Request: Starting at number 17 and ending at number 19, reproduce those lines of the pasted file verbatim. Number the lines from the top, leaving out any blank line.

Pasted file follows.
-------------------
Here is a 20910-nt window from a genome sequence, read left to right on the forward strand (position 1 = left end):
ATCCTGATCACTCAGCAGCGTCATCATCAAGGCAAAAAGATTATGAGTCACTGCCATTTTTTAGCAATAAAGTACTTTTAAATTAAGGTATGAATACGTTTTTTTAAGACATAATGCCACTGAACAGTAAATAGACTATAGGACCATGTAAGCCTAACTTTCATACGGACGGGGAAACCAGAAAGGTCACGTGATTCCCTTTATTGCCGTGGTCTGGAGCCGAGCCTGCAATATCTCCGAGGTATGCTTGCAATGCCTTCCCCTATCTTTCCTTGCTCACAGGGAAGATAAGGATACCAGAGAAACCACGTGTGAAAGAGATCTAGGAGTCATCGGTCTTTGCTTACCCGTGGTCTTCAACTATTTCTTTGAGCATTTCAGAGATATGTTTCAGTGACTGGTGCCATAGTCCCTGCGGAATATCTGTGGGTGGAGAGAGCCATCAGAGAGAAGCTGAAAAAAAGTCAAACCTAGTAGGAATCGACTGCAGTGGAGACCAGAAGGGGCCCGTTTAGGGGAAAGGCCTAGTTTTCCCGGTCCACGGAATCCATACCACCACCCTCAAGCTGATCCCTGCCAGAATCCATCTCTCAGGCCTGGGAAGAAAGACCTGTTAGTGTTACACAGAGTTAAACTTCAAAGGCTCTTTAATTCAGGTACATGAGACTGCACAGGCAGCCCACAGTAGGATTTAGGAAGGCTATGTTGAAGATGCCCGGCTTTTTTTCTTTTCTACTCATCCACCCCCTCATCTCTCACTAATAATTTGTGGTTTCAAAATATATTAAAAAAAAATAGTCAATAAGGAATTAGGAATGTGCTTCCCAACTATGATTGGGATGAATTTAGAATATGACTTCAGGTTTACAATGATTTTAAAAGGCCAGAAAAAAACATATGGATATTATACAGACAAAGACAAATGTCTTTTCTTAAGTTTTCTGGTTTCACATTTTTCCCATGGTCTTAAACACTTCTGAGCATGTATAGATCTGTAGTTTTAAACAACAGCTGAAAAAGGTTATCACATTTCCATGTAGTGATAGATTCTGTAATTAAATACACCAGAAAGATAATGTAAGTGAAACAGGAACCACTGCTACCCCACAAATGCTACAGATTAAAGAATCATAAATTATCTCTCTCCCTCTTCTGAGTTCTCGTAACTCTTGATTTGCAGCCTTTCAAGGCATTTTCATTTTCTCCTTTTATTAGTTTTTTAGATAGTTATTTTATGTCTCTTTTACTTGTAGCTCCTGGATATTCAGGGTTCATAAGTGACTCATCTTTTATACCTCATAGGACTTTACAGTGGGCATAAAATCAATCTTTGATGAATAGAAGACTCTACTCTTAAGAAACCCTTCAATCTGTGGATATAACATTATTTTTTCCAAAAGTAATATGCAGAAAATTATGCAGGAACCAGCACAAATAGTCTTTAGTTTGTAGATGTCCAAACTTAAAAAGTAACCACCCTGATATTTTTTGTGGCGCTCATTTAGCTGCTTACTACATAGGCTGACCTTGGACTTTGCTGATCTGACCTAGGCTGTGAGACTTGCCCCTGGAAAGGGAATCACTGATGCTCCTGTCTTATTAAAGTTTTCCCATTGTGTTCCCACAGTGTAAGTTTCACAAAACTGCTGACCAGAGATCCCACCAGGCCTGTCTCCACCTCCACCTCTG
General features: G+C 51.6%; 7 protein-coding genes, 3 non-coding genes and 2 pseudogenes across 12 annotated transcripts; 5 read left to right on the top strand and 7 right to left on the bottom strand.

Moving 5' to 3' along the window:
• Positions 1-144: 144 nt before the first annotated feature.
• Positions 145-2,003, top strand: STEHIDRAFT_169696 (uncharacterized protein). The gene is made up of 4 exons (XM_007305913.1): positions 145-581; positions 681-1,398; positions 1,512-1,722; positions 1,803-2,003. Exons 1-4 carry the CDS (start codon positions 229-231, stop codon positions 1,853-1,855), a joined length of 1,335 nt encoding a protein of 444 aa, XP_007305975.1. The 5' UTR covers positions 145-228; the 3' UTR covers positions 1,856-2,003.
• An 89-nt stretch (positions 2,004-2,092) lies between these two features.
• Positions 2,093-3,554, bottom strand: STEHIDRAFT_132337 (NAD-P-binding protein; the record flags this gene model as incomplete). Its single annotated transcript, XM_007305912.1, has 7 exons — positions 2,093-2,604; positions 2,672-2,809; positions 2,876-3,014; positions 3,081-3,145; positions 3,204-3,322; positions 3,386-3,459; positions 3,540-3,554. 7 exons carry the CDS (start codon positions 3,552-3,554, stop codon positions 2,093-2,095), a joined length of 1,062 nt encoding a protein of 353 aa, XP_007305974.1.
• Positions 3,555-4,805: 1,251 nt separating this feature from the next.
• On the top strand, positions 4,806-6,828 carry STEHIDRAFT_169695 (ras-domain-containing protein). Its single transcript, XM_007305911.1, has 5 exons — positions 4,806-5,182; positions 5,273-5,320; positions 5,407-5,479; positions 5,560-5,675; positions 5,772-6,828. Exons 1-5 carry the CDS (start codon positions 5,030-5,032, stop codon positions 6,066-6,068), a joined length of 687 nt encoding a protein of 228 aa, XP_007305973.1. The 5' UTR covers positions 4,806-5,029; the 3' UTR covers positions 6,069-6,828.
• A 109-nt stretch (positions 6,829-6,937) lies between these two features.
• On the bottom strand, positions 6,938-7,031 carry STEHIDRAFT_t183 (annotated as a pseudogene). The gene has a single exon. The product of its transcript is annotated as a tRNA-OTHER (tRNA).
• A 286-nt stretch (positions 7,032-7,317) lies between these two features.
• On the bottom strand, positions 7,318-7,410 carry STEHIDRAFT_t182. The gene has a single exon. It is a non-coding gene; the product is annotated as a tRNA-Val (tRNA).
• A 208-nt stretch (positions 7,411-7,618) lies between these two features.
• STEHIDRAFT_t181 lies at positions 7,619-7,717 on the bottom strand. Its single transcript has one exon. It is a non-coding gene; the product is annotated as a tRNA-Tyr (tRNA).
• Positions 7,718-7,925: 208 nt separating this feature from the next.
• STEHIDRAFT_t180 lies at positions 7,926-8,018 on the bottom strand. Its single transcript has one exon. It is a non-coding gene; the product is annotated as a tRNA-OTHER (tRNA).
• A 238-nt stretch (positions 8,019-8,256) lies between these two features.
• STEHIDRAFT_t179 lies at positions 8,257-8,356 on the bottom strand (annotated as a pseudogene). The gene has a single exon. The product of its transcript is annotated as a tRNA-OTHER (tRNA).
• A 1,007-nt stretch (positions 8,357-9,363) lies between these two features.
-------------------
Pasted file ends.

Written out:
• Positions 7,718-7,925: 208 nt separating this feature from the next.
• STEHIDRAFT_t180 lies at positions 7,926-8,018 on the bottom strand. Its single transcript has one exon. It is a non-coding gene; the product is annotated as a tRNA-OTHER (tRNA).
• A 238-nt stretch (positions 8,019-8,256) lies between these two features.